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Commissioner Doyle votes to allow the Port Authority of New York and New Jersey, the Ocean Carrier Equipment Management Association, and all of its individual carrier members to discuss the cargo facility charge

June 22, 2017

FMC Votes on Port Authority of New York and New Jersey (PANYNJ) – Ocean Carrier Equipment Management Association (OCEMA) Discussion Agreement related to the Cargo Facility Charge

  • PANYNJ and OCEMA members are sophisticated parties and should be allowed to meet and discuss the cargo facility charge effective immediately
  • The government should get out of their way so they can get on negotiations
  • The FMC’s time would be better well spent addressing other matters such as chassis pooling problems and detention and demurrage issues that detrimentally affect American businesses including exporters, beneficial cargo owners (BCOs), truckers and the shipping public.

Under the proposed discussion agreement, the Port Authority of New York and New Jersey (PANYNJ), the Ocean Carrier Equipment Management Association (OCEMA), and all of its individual carrier members, are seeking permission to discuss and reach agreement on matters related to the cargo facility charge (CFC) that PANYNJ implemented in 2011. Specifically, the parties want to sit down and discuss the potential for an alternative billing and collection system for the CFC. I am not in favor of delaying implementation of this agreement any further. PANYNJ and OCEMA are sophisticated parties and should be allowed to meet and discuss the CFC effective immediately, and the government should get out of their way so they can get on with their discussions. To be sure, if jointly operated programs are to be undertaken, then the parties would be required to file an amendment with the Commission for further review and analysis prior to possible implementation.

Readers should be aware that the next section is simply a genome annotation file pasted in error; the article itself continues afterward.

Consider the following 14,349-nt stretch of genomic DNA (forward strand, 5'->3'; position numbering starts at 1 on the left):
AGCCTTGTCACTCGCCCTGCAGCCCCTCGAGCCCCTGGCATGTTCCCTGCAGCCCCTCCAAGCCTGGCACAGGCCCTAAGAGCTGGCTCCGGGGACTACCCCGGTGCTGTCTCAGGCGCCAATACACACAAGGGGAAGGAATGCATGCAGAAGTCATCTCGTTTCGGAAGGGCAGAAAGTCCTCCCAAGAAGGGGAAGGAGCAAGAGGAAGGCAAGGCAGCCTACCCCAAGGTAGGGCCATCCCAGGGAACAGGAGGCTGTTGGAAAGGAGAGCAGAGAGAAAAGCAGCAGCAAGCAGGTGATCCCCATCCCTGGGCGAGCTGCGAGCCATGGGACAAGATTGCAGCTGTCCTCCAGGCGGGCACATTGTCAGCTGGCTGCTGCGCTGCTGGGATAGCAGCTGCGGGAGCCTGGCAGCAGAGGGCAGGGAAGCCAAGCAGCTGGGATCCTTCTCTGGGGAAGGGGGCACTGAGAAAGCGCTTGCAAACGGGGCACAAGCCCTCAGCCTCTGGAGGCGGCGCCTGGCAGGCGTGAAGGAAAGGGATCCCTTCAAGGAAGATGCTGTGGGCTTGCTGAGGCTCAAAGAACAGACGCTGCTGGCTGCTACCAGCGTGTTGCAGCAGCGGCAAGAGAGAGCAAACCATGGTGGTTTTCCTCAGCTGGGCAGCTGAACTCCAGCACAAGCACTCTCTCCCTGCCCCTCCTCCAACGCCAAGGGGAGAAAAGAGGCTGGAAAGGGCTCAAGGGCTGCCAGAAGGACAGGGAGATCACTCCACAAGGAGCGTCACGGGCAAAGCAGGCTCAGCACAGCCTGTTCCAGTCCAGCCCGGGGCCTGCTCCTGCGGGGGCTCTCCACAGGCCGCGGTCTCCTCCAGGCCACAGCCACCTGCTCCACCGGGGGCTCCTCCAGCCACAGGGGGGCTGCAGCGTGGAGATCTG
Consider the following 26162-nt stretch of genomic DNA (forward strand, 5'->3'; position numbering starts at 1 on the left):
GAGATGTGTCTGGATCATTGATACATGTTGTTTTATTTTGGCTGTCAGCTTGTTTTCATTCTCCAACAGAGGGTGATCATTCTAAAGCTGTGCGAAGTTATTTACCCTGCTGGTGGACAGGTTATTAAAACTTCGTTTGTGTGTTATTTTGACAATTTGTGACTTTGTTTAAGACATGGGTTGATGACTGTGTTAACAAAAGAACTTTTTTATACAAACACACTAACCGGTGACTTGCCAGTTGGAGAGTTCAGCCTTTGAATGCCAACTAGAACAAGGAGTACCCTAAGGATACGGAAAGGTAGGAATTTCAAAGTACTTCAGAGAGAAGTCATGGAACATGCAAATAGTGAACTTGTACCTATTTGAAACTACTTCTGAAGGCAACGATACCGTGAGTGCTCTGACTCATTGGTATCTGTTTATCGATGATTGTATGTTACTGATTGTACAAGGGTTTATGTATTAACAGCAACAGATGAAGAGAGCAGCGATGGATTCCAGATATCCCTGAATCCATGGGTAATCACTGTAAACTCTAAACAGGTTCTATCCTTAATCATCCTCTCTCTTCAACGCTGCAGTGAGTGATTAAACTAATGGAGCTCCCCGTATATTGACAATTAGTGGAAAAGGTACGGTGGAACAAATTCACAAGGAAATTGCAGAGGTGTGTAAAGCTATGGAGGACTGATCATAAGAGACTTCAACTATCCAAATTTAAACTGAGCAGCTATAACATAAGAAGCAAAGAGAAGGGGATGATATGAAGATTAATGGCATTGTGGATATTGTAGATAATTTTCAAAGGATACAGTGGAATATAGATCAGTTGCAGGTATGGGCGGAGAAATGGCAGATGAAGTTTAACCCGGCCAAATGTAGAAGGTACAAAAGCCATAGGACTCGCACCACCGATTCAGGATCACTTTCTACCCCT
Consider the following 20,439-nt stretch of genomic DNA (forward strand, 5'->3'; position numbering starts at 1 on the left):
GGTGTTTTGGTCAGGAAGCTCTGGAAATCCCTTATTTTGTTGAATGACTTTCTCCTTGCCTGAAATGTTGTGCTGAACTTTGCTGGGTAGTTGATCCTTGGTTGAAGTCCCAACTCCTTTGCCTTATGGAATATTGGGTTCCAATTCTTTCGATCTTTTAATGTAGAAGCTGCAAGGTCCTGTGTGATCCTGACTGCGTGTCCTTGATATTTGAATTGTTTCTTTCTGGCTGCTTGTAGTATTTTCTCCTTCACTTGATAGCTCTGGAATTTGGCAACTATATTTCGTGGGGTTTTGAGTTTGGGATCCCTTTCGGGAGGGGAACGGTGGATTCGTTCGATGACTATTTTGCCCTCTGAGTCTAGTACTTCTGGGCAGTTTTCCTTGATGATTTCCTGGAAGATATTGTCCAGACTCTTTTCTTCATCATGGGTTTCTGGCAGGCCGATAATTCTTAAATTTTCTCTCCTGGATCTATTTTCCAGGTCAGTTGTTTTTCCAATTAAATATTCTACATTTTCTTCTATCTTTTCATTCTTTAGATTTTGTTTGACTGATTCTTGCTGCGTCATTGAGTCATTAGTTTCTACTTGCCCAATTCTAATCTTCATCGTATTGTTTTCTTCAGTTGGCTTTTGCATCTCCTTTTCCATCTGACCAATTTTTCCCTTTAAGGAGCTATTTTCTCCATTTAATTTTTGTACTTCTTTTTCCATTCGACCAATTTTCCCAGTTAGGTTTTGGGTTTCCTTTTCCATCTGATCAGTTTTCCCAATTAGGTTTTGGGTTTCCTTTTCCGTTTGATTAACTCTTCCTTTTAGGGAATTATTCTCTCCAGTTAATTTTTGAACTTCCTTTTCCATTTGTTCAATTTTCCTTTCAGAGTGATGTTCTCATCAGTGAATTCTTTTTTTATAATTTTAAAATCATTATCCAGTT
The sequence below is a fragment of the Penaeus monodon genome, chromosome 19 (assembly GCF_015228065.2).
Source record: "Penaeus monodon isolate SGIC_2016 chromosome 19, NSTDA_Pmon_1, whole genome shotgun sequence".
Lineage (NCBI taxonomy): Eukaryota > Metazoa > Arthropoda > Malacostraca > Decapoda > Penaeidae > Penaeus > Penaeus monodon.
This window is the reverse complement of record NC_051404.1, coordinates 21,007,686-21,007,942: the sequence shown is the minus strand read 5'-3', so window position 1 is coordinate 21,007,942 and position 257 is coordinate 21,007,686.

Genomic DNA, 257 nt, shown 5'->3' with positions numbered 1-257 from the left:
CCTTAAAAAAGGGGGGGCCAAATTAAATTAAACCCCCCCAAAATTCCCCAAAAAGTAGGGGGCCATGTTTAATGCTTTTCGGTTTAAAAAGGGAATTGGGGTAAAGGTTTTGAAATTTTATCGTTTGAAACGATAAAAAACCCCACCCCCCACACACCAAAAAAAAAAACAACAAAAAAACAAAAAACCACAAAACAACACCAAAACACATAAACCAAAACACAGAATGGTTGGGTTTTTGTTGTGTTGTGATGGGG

It is important to point out significant investments undertaken by the PANYNJ over the past decade. These investments have benefitted all stakeholders including shippers, BCOs, marine terminals operators and the ocean carriers. The investments were not funded or financed by the monies from the CFC even though the wider shipping public benefitted nonetheless. A main focus of these improvements is to expedite the movement of containers on and off the ocean carriers and enhance movement in and around New York and New Jersey’s ports. They include:

  • Harbor Deepening project ($1.1 Billion);
  • Raising of the Bayonne Bridge ($1.6 Billion); and
  • Other capital needs ($1.3 Billion)

The CFC itself is also being used to benefit the wider shipping public. The CFC is a cost recovery mechanism that funds specific critical port roadway, rail, and security projects that benefit port users and the region. Again, a major benefit of these projects centers around expediting operations related to the ocean carriers.

To this point, the CFC has been used for reimbursement of the following completed projects:

  • ExpressRail (Elizabeth, Newark & Staten Island);
  • McLester St. Curve and Widening;
  • Port St. & Brewster Rd. Connector;
  • Howland Hook Marine Terminal Tracks 6&7; and
  • Certain Post 9/11 Incremental Security Costs.

In early 2017, the Port Authority Board of Commissioners approved a 10-year Capital Plan (2017-2026). Within that plan are four (4) projects that will be incorporated into the CFC once they are completed and the additional capacity comes on line:

  • ExpressRail at Greenville Rail Yard (ICTF);
  • Port St. Corridor Improvements;
  • Port Jersey Access; and
  • ICTF Off-site Improvements.

Therefore, I vote to take no further action and allow the PANYNJ and OCEMA to begin discussions under this proposed agreement. Should the Federal Maritime Commission have further questions during the life of this discussion agreement, we should seek answers to those questions pursuant to the Commission’s authority to monitor agreements. Our time would be better well spent addressing other important matters at the Commission such as chassis pooling problems and detention and demurrage matters that detrimentally affect American businesses including exporters, shippers, truckers and the shipping public.

William P. Doyle is a Commissioner with the U.S. Federal Maritime Commission. The thoughts and comments expressed here are his own and do not necessarily represent the position of the Commission.